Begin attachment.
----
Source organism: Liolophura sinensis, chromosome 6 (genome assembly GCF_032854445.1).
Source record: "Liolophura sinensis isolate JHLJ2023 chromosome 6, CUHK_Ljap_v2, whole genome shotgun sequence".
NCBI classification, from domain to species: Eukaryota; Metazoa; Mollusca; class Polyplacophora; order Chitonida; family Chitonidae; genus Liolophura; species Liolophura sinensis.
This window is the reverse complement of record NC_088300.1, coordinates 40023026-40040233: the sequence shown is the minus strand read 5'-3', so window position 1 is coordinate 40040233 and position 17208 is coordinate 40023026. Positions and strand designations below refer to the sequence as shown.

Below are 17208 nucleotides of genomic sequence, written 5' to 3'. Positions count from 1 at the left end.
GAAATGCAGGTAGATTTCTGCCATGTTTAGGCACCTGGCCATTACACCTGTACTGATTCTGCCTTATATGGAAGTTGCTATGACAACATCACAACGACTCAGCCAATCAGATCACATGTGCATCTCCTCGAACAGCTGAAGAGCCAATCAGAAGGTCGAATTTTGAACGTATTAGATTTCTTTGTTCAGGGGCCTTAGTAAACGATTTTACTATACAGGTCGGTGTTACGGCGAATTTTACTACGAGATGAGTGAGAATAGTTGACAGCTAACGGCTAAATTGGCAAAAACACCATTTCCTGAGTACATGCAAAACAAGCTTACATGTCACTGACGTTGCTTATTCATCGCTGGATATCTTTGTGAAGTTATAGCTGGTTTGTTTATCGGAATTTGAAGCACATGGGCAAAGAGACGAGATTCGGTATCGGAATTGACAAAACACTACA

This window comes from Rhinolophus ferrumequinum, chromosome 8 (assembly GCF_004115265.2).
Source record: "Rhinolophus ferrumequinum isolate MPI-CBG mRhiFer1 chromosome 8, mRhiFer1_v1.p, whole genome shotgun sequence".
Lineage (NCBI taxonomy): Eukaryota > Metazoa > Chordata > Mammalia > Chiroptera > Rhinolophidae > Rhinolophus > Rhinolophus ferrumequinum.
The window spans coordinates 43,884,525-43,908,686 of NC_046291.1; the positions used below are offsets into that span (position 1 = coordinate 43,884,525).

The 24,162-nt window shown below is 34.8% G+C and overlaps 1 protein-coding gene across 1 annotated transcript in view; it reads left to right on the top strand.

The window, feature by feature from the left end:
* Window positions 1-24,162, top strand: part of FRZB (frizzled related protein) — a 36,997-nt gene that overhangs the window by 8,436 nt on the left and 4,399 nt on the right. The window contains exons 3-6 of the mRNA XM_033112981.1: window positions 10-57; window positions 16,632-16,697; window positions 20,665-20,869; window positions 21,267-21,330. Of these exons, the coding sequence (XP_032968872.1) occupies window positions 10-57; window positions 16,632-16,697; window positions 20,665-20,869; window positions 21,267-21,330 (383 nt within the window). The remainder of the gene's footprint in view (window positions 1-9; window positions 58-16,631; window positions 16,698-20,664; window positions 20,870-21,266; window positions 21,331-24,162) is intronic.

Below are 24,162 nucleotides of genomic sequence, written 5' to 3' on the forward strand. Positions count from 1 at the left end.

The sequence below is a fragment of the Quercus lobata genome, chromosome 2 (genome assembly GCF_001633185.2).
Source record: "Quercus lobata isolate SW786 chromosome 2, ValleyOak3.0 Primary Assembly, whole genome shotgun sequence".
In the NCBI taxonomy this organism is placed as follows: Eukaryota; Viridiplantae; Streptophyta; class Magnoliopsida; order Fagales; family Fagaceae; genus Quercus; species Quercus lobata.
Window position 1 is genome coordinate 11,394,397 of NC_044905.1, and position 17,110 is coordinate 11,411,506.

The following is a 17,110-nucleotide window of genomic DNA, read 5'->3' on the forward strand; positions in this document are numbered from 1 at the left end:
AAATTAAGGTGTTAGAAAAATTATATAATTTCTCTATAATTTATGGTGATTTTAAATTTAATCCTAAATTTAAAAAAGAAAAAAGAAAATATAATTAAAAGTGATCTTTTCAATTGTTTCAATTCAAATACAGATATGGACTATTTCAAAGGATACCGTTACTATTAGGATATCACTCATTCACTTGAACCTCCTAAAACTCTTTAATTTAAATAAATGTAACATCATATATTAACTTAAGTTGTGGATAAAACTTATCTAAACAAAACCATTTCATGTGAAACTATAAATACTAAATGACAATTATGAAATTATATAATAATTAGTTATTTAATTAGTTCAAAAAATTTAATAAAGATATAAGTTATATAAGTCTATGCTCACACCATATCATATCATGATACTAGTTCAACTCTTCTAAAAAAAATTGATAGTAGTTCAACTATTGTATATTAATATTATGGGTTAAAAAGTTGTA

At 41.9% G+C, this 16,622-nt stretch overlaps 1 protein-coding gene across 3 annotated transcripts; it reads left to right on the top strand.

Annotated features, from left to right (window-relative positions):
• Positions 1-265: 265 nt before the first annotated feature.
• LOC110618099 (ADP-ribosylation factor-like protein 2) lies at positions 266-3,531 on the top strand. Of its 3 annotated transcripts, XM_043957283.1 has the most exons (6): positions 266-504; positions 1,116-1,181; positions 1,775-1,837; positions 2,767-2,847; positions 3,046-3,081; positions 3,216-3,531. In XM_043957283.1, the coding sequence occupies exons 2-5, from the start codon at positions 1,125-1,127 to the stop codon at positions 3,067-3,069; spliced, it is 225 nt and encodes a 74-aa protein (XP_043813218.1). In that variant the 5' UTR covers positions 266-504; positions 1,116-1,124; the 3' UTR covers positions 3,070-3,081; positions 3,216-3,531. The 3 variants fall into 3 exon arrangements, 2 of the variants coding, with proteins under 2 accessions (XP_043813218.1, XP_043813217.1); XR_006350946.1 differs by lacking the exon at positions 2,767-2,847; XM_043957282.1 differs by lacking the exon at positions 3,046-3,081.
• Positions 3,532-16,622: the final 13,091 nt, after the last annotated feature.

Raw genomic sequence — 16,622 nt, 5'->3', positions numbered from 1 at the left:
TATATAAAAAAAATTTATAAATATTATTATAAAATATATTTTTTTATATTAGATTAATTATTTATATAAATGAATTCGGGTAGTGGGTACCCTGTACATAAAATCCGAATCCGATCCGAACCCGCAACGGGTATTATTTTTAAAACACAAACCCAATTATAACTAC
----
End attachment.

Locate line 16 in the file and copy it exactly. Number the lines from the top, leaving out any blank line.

Source record: "Quercus lobata isolate SW786 chromosome 2, ValleyOak3.0 Primary Assembly, whole genome shotgun sequence".